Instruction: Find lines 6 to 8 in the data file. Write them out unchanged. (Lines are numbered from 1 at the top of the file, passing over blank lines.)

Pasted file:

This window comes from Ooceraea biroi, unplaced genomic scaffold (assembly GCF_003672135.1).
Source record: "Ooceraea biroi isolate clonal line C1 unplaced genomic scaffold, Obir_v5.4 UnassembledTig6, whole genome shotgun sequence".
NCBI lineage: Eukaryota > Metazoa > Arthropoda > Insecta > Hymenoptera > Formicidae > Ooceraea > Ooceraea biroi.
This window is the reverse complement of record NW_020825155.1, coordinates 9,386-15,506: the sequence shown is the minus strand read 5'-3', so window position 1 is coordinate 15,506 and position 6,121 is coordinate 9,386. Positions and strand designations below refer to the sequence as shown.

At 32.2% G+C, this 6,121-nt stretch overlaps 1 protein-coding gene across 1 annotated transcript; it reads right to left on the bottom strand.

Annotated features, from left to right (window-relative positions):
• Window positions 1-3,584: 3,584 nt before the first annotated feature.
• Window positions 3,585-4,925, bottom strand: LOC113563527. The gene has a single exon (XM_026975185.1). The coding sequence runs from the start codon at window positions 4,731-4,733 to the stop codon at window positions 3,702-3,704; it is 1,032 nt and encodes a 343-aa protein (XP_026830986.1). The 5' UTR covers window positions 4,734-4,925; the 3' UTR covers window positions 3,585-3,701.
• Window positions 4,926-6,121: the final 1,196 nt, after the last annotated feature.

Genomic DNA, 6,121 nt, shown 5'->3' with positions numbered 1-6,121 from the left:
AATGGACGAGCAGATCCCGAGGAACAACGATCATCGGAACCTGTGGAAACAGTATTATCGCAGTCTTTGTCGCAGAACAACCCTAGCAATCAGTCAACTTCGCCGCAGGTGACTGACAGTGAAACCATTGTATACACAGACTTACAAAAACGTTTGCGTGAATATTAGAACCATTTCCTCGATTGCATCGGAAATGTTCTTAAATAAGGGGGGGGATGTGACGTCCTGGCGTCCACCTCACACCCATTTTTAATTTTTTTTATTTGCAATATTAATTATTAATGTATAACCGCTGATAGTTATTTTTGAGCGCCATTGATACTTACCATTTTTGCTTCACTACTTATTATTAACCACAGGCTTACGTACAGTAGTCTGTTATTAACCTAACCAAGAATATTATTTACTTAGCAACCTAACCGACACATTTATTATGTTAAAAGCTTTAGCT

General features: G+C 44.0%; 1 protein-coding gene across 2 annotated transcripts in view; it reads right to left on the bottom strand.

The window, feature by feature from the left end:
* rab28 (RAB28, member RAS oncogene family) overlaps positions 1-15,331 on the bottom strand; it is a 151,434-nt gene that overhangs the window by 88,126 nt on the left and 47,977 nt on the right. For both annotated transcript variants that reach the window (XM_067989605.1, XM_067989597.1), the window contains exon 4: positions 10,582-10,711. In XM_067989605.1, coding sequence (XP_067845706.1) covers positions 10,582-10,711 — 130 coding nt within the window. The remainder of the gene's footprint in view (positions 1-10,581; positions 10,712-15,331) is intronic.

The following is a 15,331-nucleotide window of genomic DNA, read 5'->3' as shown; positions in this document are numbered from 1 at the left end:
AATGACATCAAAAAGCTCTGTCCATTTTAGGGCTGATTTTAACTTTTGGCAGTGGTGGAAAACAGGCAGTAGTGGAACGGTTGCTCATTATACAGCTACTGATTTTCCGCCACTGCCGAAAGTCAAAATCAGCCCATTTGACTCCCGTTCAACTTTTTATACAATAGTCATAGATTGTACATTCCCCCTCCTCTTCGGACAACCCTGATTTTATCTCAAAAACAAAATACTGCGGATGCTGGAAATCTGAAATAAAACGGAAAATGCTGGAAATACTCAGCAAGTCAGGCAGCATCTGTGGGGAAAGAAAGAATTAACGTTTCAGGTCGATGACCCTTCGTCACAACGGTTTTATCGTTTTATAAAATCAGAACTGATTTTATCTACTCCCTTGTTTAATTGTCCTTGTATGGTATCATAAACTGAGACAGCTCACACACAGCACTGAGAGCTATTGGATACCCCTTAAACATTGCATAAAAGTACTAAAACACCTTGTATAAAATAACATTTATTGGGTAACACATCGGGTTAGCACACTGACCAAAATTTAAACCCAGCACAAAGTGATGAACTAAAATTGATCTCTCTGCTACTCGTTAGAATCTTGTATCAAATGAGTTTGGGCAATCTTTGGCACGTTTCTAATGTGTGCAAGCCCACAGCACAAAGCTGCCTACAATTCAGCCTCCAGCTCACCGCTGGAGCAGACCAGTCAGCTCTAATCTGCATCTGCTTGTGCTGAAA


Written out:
Annotated features, from left to right (window-relative positions):
• Window positions 1-3,584: 3,584 nt before the first annotated feature.
• Window positions 3,585-4,925, bottom strand: LOC113563527. The gene has a single exon (XM_026975185.1). The coding sequence runs from the start codon at window positions 4,731-4,733 to the stop codon at window positions 3,702-3,704; it is 1,032 nt and encodes a 343-aa protein (XP_026830986.1). The 5' UTR covers window positions 4,734-4,925; the 3' UTR covers window positions 3,585-3,701.